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Genetics and health Researchers pinpoint genes in charge of ageing

The researchers screened 40,000 genes from mice, zebra fish, and the microscopic nematode C. elegans (pictured).

(Keystone)

Swiss scientists have identified a set of genes that control physical ageing in animals. Their findings could help us understand how humans can live not only longer but healthier lives.

Experts from the federal technology institute ETH Zurich and the JenAge Centreexternal link for Systems Biology of Ageing in Germany screened 40,000 genes from mice, zebra fish and small worms called nematodes to find out which ones played similar roles in the ageing process.

Statistical analysis allowed the researchers to identify 30 genes that behaved the same way in each of the three organisms with respect to how active they were in different stages of life. Genetic activity was measured based on the output of messenger RNA, or mRNA – a molecule that acts as a transcript of DNA and a blueprint for protein formation.

Crucially, the genes the researchers identified were shared among the three organisms, meaning that they were derived from a common evolutionary ancestor – of which humans are also descendants.

“We looked only for the genes that are conserved in evolution and therefore exist in all organisms, including humans,” explained Michael Ristow, the coordinating author of the study and a professor of energy metabolism at the institute.

One gene in particular, referred to as bcat-1, played an especially strong role in the ageing of the nematode C. elegans: organisms in which the gene was blocked lived 25% longer than those with a normally functioning gene. The researchers think this is because the bcat-1 gene produces an enzyme that breaks down certain amino acids, which are essential components of proteins. Without the destructive enzyme around, more amino acids accumulated, causing a molecular signalling cascade that ultimately increased the nematodes’ longevity.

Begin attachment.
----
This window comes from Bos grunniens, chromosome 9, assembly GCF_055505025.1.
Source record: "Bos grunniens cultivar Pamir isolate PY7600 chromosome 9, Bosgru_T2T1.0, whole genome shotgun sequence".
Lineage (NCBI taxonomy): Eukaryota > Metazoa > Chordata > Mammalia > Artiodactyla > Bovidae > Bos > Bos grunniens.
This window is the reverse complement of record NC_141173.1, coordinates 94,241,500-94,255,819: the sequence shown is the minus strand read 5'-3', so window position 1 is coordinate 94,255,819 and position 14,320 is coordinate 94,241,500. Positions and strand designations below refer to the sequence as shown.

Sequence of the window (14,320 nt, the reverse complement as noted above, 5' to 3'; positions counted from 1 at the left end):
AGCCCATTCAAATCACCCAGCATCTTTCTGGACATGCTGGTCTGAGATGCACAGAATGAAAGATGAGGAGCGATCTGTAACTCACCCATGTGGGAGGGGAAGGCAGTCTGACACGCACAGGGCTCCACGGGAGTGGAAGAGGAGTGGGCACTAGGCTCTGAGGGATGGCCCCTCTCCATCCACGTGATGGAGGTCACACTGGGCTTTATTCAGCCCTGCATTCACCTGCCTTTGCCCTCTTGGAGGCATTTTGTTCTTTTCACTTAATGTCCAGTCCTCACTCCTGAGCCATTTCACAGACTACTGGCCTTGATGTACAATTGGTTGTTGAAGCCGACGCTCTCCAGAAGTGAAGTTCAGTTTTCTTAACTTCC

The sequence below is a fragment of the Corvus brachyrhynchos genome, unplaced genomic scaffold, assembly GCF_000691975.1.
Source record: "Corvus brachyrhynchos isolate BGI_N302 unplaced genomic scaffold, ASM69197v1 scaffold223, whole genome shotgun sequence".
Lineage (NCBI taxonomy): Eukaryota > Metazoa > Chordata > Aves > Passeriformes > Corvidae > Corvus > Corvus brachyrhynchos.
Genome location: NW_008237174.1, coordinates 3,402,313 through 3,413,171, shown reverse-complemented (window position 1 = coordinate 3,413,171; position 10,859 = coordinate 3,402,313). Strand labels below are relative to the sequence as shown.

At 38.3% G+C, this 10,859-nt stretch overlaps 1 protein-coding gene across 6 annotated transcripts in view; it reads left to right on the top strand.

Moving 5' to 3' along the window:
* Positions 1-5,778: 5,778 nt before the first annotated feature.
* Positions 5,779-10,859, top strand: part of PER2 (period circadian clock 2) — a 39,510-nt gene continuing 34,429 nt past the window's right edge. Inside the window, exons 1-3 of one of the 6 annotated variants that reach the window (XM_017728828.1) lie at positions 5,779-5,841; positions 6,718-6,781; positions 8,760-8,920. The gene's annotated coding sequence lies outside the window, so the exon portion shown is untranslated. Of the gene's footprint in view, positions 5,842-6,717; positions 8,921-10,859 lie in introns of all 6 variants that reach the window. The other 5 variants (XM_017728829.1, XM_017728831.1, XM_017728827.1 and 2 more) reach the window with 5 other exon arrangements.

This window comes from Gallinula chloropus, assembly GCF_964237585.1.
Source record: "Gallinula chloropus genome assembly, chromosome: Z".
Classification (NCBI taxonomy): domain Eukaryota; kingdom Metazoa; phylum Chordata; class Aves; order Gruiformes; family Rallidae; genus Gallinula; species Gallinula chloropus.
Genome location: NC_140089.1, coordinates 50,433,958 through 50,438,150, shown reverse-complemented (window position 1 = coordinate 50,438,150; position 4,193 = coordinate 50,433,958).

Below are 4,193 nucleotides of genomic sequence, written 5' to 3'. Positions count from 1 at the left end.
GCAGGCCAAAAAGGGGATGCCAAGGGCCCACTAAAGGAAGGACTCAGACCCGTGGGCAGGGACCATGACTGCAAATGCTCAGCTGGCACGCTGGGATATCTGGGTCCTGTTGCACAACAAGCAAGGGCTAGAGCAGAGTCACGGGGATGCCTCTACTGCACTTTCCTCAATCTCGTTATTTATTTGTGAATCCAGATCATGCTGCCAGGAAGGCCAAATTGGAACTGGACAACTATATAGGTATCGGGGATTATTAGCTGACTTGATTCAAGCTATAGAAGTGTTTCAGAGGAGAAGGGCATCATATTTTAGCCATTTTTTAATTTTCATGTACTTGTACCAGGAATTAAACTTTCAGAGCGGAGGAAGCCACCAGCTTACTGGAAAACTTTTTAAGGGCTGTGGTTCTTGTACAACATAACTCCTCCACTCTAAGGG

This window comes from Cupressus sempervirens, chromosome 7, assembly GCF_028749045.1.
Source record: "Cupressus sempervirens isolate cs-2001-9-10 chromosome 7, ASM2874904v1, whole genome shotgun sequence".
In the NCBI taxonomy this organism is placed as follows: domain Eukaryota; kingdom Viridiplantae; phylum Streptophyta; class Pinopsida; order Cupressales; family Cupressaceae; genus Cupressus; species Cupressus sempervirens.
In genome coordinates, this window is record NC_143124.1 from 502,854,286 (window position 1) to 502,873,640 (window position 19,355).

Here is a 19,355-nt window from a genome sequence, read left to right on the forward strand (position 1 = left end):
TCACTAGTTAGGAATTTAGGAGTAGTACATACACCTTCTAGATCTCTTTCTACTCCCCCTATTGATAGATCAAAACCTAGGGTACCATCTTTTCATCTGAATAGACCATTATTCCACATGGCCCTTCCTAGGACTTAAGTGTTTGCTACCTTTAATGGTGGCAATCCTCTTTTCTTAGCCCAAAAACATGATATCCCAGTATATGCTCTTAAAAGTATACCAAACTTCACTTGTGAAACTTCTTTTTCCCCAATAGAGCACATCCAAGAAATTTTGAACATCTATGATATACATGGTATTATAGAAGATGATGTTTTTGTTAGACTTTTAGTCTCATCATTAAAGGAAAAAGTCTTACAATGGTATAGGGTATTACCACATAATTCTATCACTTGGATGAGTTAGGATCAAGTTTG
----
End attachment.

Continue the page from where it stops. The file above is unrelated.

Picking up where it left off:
Staying healthy

In addition to lifespan, the researchers found that C. elegans’ health – measured in terms of indicators like speed of movement and frequency of reproduction – also improved when the bcat-1 gene was prevented from functioning. This could be particularly important for understanding our own health and longevity.

“The point is not for people to grow even older, but rather to stay healthy for longer,” Ristow said.

The researchers are already planning further studies in which they will add human health parameters like cholesterol or blood sugar levels.

The results have been publishedexternal link in the scientific journal Nature Communications. 

swissinfo.ch and agencies

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